Types Of E-commerce

Various types of e-commerce platforms fall into several industry classifications based upon their licensing model, sales scenario and data exchange.

Types of licensing models

On-premises e-commerce

On-premises e-commerce software usually requires initial one time purchase investment in terms of licensing fees. Also, it implies extra costs related to hardware and installation services as well as data migration and on-going maintenance fees that are usually charged on a yearly basis for software updates and support. Some examples of typical on premises E-commerce platforms are Oracle Web Commerce (formerly ATG) Hybris (company),[1]Intershop Communications,[2]Sana Commerce.,[3] and IBM WebSphere.[4]

Advantages:

  1. Easily customizable;
  2. Data security;
  3. High performance;

Disadvantages:

  1. Large initial investment;
  2. Self-maintenance;
  3. Technical knowledge

Software as a service (SaaS) E-commerce

Software as a Service (SaaS)- is a cloud based delivery model in which applications are hosted and managed in a service provider's datacenter, paid for on a subscription basis and accessed via a browser over an internet connection. Two examples of typical SaaS E-commerce solutions are Shopify[5] and Demandware.[6]

Advantages:

  1. Affordable low-cost solution;
  2. Hosted/upgraded by E-commerce provider;
  3. Easily scalable
  4. High availability

Disadvantages:

  1. Limited integration with back-end systems;
  2. Limited control over the system;

Fully Managed (FM) E-commerce

Fully Managed (FM) E-commerce - is the next step of Platform as a Service (PaaS). As a basis, PaaS consists of e-commerce software and hardware hosting. In addition to this, fully managed e-commerce solutions provide services like product picture taking, image editing, data management, customer support, marketing consulting.[7] FM E-Commerce is offered to brick-and-mortar stores as a B2B solution to help them start selling online quickly and at low cost. The licensing model is usually based on the sales volume.

Open source E-commerce

Open source e-Commerce is a free of charge platform that doesn't imply licenses fee. Furthermore, open source users are also responsible for installing, maintaining, securing and configuring the software on their own servers. In order to set up an open source platform, basic technical expertise is required in the areas of web design and development. Software products that are distributed as open source are generally free, and users can access and modify the source code. Two examples of typical Open source E-commerce solutions are BigCommerce[8] and Broadleaf Commerce.[9]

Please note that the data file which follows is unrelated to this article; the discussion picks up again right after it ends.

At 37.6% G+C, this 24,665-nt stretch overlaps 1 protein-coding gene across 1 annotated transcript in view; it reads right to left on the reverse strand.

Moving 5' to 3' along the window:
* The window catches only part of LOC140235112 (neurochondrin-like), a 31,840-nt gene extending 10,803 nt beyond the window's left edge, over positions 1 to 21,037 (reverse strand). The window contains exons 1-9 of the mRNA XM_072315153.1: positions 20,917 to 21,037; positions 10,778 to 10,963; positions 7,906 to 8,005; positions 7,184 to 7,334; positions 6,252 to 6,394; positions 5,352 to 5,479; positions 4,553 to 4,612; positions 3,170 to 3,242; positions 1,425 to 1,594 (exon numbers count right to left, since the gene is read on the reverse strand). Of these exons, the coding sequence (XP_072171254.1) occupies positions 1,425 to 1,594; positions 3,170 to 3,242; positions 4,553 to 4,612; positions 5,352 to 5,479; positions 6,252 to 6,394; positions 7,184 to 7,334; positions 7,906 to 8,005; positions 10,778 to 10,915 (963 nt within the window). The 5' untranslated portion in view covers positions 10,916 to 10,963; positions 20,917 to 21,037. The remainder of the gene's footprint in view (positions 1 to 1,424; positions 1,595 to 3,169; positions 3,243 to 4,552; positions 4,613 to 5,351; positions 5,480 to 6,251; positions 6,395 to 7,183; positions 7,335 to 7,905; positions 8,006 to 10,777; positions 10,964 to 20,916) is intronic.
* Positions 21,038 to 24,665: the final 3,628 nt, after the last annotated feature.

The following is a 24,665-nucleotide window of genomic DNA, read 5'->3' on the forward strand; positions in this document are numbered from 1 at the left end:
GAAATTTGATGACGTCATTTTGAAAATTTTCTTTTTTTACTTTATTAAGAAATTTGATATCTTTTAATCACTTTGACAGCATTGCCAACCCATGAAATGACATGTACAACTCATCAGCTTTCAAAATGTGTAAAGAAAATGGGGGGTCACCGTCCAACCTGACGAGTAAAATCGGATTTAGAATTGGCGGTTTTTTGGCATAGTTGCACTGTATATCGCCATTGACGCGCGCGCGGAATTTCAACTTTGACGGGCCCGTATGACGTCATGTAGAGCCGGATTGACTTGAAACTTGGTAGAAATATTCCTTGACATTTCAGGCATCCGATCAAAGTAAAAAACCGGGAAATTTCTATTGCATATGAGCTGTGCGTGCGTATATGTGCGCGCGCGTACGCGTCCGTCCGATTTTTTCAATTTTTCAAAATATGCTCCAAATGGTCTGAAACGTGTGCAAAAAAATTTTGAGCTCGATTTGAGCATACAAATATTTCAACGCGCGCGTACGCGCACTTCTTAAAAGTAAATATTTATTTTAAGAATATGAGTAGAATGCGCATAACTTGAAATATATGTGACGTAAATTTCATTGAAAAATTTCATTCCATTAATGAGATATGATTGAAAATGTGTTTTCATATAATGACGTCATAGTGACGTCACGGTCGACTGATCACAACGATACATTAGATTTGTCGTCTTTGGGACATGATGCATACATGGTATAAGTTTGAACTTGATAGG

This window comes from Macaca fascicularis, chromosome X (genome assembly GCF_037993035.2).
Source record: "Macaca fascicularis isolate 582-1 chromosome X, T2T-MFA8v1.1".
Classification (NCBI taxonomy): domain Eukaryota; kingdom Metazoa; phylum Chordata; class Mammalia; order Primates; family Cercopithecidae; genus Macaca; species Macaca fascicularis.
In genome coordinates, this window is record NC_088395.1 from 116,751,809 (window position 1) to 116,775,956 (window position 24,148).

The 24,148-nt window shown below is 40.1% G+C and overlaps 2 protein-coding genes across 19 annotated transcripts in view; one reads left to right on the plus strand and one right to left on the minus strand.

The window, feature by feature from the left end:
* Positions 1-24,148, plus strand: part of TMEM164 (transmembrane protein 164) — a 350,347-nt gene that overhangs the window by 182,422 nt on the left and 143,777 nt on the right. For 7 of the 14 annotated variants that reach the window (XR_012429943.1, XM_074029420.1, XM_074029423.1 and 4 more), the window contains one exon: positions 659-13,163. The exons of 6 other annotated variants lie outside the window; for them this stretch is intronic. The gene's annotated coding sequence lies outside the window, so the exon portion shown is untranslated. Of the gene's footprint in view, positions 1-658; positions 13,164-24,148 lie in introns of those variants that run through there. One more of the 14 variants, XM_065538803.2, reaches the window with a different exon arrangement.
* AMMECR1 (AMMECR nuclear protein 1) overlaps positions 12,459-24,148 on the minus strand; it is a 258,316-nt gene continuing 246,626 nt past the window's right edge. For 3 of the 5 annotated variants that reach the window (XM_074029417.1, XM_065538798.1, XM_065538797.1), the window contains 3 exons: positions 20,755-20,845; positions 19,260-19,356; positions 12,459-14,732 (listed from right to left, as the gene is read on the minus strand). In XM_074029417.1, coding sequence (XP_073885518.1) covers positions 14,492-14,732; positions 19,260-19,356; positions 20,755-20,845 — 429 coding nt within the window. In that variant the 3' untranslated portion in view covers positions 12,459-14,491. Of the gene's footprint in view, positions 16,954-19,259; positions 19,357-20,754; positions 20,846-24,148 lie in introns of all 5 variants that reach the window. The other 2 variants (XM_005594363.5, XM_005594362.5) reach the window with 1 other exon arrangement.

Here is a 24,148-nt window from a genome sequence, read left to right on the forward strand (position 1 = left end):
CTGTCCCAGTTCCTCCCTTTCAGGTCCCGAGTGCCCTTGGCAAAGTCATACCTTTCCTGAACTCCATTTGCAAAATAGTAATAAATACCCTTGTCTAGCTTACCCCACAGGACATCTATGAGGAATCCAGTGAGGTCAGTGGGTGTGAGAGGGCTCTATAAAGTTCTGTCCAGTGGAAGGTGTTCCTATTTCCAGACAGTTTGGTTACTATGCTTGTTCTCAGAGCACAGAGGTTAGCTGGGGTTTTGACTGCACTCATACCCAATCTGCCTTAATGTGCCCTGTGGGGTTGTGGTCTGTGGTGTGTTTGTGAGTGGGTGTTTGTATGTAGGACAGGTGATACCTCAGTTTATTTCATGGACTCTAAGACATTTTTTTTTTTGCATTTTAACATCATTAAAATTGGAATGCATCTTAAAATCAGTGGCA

Advantages:

  1. Free of charge system;
  2. Wide variety of available addons/plugins/extensions;
  3. Better flexibility with a customizable source code;

Disadvantages:

  1. More technical knowledge required;
  2. Performance depends on hosting costs
  3. No standard integration with back-end system;

Types of sales scenario

There are multiple types of sales scenario some of it are as follows:-

Business-to-Consumer (B2C)

In a Business-to-Consumer E-commerce environment, companies sell their online goods to consumers who are the end users of their products or services. Usually, B2C E-commerce web shops have an open access for any visitor and user.

Business-to-Business (B2B)

In a Business-to-Business E-commerce environment, companies sell their online goods to other companies without being engaged in sales to consumers. In most B2B E-commerce environments entering the web shop will require a log in. B2B web shop usually contains customer-specific pricing, customer-specific assortments and customer-specific discounts. There are several SaaS B2B eCommerce platforms available.